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Kevin Drum dares someone to defend the booming business in overdraft fees.  Basically, a lot of people running their finances close to the line use their debit cards for small purchases, and find that each one has triggered an overdraft fee of $35.  I wouldn't discourage a law making opt-out, rather than opt-in, overdraft mandatory.  But what's to stop the bank from selling it to you at time of purchase?  It probably sounds great if you're the kind of young or financially uneducated person who racks up a lot of overdraft fees.  I have an overdraft because someone asked me during a routine call to Citibank, and I thought, sure, why not.

Meanwhile, we'll probably get annual fees on our checking accounts anyway.  The banks need to repay TARP and get out from under the eye of their legislators, and the banking business is only getting more competitive as customers can shop tiny differences in interest rates.  Bounced check fees are drying up, because people no longer write many checks.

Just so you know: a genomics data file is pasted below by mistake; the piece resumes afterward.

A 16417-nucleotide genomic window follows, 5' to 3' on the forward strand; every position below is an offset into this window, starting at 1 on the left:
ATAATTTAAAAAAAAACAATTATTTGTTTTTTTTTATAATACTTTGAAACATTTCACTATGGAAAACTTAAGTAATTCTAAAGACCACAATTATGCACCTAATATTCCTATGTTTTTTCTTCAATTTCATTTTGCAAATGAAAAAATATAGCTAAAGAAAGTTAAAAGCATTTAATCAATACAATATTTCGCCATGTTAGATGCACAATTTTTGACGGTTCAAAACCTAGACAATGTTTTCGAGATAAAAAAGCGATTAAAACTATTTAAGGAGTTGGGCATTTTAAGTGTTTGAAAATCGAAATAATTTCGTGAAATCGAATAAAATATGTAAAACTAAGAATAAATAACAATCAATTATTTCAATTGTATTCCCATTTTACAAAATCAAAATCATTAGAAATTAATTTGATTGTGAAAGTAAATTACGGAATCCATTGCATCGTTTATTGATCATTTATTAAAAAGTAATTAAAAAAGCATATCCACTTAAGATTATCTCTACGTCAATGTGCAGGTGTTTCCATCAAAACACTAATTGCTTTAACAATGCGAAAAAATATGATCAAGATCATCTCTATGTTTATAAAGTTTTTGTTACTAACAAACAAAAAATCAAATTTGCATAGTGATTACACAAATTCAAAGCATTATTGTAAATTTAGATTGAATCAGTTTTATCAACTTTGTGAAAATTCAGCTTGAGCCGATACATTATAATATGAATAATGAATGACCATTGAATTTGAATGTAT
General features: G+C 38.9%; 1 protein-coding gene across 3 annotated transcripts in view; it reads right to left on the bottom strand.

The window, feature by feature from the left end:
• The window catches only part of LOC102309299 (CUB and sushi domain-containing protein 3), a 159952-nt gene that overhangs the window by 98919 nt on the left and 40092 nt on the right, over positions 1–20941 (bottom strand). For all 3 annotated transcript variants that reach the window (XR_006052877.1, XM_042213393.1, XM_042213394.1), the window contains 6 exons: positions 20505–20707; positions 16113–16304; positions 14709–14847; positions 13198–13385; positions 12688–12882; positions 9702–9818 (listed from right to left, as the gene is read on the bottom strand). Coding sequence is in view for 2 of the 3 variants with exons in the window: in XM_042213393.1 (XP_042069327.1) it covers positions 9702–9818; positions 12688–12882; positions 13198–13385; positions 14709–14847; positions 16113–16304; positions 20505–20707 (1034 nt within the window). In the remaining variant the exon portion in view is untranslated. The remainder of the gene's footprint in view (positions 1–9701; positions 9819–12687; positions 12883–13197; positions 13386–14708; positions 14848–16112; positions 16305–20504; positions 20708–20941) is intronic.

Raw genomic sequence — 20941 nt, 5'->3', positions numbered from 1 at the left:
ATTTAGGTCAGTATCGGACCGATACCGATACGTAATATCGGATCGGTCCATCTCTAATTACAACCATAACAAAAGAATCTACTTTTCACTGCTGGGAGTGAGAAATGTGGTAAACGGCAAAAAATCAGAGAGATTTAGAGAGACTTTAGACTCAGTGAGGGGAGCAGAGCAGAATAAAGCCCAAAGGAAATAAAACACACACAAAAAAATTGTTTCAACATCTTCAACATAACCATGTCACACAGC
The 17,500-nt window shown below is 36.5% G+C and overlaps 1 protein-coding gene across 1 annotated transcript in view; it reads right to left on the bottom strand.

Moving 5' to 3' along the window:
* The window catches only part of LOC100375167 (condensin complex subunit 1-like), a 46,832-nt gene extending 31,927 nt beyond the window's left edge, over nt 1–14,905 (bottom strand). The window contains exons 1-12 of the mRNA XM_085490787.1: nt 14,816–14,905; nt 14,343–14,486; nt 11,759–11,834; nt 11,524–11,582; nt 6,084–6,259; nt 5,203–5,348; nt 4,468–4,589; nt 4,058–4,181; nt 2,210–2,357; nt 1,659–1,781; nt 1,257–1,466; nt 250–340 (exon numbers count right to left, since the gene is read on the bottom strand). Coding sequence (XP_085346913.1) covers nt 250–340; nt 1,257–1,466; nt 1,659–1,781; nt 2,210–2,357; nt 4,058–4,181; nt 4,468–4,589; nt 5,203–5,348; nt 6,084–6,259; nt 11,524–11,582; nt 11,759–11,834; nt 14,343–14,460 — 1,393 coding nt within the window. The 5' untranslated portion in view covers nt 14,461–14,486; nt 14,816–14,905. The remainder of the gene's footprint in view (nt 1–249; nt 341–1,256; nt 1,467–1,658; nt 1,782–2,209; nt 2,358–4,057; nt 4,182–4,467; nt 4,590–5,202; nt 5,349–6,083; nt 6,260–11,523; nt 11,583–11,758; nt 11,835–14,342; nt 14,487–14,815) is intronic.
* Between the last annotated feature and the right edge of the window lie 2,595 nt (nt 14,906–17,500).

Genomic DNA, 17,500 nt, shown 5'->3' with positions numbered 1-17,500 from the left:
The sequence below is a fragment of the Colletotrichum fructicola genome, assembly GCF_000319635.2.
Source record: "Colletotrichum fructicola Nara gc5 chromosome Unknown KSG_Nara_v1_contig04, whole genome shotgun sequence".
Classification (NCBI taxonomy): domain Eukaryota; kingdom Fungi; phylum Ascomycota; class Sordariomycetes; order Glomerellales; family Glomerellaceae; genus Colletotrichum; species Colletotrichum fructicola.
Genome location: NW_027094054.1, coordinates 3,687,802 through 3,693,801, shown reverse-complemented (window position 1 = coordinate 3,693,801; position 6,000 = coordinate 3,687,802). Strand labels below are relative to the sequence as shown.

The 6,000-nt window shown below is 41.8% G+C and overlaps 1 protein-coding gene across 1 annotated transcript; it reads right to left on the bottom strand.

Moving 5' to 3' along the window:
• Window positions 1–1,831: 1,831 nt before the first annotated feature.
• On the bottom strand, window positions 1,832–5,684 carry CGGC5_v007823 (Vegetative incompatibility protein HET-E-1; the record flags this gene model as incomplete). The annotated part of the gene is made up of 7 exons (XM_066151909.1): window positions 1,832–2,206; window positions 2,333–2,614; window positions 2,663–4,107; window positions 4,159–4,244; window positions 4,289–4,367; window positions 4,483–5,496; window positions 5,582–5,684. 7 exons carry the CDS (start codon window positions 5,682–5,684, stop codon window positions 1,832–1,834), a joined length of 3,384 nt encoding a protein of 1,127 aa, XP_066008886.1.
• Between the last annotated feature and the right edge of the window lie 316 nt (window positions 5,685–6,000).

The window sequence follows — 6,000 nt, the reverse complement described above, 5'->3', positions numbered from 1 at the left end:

In theory, you could switch banks if they imposed a small monthly fee.  But are you really going to, for a couple of dollars a month in fees?  Especially if all the other banks are having the same problem?

But no attempt to save people from their overdrafts will work if we don't get to work educating people to know that they need a buffer of savings between themselves and the bottom of their bank account--and to watch their bank balance to make sure they're not going to incur overdraft charges.  Yet most people don't; I've incurred an overdraft more than once through stupidly failing to transfer money from savings to checking.  And I'm not sure I even noticed what the fee was.

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Megan McArdle is a columnist at Bloomberg View and a former senior editor at The Atlantic. Her new book is The Up Side of Down.

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